But whether it’s the Green New Deal or another approach to climate action, addressing climate change is becoming a national conversation that even Republicans have felt the need to join. And while the Senate is set to vote on the resolution Tuesday, House lawmakers are preparing to introduce legislation this week demanding that the United States stay in the Paris climate accord and come up with a plan to meet emissions reduction targets.

The strategy for Tuesday’s vote is expected to be that all Democrats, including climate hawks like Markey and Sen. Sheldon Whitehouse (D-RI), will vote “present” (rather than “yes” or no”) on the resolution in a move to reject McConnell’s power play.

That tactic has been used before when Republicans have forced show-votes on issues like health care. Climate activists, including Sunrise Movement members, have largely indicated that they support voting “present,” as McConnell’s vote is seen as a stunt. It remains to be seen, however, whether all Democrats will vote along party lines.

Nonetheless, Democrats are using the opportunity to strike a contrast with Republicans to show they believe tackling climate change is a priority. All 47 members of the Senate caucus signed on to a “unity” resolution acknowledging human-caused climate change and calling for action last month. Minority Leader Chuck Schumer (D-NY) has also pushed for a Senate select committee on climate change, much like the House equivalent created this year which does not have the authority to draft legislation.

Democrats emphasized that distinction during Tuesday’s rally and touted party unity on climate action.

“Republicans and President Trump may choose to be in denial about the consequences of climate change, but to ordinary people, climate change is not politics, it is life and death,” said Markey, addressing the rally.


“We have to rise to this challenge,” Gillibrand added. “Unfortunately, a lot of my Republican colleagues are treating this… like a game.”

While calls for climate action grow louder, Republicans are under increasing pressure to offer a solution of their own. While GOP officials have derided the Green New Deal as a “socialist” effort to undermine agriculture and airplanes, polling shows that the U.S. public widely accepts climate change is happening and wants action.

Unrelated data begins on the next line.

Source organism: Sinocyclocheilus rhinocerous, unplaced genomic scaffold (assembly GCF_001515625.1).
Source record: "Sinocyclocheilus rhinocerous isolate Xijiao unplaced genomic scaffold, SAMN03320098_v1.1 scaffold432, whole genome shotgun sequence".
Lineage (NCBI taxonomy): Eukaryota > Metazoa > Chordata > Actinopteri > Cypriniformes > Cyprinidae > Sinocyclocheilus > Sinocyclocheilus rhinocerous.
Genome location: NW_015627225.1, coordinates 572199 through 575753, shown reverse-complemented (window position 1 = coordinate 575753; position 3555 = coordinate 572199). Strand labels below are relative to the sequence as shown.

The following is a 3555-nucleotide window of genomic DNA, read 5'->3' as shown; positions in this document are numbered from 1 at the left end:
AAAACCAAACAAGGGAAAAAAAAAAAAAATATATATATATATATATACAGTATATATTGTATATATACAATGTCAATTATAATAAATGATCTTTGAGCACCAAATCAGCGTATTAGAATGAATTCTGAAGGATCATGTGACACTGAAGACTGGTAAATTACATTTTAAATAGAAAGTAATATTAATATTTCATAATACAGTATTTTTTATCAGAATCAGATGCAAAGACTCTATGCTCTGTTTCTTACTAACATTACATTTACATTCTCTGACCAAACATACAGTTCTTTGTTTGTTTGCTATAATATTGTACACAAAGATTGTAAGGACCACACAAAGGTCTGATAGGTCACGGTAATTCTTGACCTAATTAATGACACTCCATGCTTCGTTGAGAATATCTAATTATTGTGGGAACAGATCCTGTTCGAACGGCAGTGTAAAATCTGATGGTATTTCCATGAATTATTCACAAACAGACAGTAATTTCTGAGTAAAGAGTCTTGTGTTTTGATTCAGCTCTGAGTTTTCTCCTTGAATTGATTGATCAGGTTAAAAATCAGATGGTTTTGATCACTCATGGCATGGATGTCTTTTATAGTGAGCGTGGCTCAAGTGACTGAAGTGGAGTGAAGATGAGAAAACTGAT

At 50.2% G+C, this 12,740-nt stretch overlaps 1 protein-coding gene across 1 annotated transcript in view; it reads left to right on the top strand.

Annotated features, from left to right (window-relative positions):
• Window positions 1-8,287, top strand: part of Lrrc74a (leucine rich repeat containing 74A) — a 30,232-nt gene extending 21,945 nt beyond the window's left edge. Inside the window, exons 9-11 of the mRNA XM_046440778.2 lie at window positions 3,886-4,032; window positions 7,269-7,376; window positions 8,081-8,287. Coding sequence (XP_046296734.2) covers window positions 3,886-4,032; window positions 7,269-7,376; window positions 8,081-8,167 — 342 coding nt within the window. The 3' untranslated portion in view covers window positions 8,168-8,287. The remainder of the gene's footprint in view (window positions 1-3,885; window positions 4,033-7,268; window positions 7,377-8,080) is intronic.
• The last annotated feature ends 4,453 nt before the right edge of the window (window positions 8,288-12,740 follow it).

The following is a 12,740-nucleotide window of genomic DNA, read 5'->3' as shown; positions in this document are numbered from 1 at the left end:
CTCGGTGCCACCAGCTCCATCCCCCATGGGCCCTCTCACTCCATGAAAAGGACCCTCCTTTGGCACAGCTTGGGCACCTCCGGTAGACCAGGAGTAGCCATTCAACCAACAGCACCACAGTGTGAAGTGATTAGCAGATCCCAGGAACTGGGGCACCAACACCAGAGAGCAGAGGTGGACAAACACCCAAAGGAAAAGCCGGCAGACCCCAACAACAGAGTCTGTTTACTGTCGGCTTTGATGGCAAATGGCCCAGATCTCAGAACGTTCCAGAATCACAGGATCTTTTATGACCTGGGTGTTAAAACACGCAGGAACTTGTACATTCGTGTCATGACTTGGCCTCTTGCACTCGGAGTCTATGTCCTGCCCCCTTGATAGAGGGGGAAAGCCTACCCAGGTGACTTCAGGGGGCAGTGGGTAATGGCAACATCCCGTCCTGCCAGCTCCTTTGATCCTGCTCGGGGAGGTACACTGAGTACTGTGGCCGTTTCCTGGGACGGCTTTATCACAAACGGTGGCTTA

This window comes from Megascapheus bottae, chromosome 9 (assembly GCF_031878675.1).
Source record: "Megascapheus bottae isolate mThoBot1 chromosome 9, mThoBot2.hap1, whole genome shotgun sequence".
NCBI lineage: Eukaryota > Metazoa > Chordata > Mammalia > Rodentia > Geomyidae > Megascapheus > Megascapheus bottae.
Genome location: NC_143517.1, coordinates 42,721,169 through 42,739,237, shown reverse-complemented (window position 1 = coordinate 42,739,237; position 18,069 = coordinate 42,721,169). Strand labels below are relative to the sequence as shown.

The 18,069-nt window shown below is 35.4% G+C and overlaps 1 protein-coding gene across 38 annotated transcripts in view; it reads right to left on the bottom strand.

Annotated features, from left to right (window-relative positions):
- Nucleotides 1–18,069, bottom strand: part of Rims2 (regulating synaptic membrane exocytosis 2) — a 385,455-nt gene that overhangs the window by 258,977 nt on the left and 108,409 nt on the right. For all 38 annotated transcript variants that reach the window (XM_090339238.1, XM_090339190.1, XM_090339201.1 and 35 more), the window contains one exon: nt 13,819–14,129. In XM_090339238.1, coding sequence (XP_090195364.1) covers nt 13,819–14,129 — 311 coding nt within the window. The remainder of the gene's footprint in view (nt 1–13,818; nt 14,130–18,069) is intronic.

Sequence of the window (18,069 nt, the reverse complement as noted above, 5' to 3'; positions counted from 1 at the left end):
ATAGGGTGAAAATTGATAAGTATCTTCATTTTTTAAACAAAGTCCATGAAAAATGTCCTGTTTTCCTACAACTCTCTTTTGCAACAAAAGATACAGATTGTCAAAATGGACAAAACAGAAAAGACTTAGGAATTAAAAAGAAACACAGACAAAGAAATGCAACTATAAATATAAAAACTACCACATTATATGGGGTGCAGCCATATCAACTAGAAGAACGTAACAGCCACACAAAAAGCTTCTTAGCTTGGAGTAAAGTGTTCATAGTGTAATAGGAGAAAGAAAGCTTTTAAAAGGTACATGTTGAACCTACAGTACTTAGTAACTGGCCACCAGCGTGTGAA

That hasn’t been lost on some members of the party. Sen. Lisa Murkowski (R-AK) joined Manchin in penning a Washington Post op-ed earlier this month calling for “reasonable policies” on climate change. And retiring Sen. Lamar Alexander (R-TN) called for his own version of strong climate action on Monday. His plan is a 10-point proposal outlining a five-year Manhattan Project-style plan pushing for breakthroughs in energy technologies.

“The Green New Deal is so far out of left field that not many are going to take it seriously,” Alexander said on the Senate floor. “So as one Republican I’m here today to propose this response to climate change.”

Proponents of the Green New Deal, however, argue that such proposals are nowhere near enough and are proof that Republicans more broadly aren’t committed to climate action.

“They’ve made attempts to block action on climate change,” said Gillibrand on Tuesday, referencing her Republican colleagues. She pointed to the Trump administration’s ongoing environmental regulations rollbacks and undermining of legislation like the Clean Power Plan, which set a carbon standard for power plants. That along with moves like withdrawing from the Paris climate agreement, Gillibrand argued, fly in the face of climate action.

“Just look at what’s happening all over the country and all over the world,” she said. “We need to treat climate change like the existential crisis that it is.”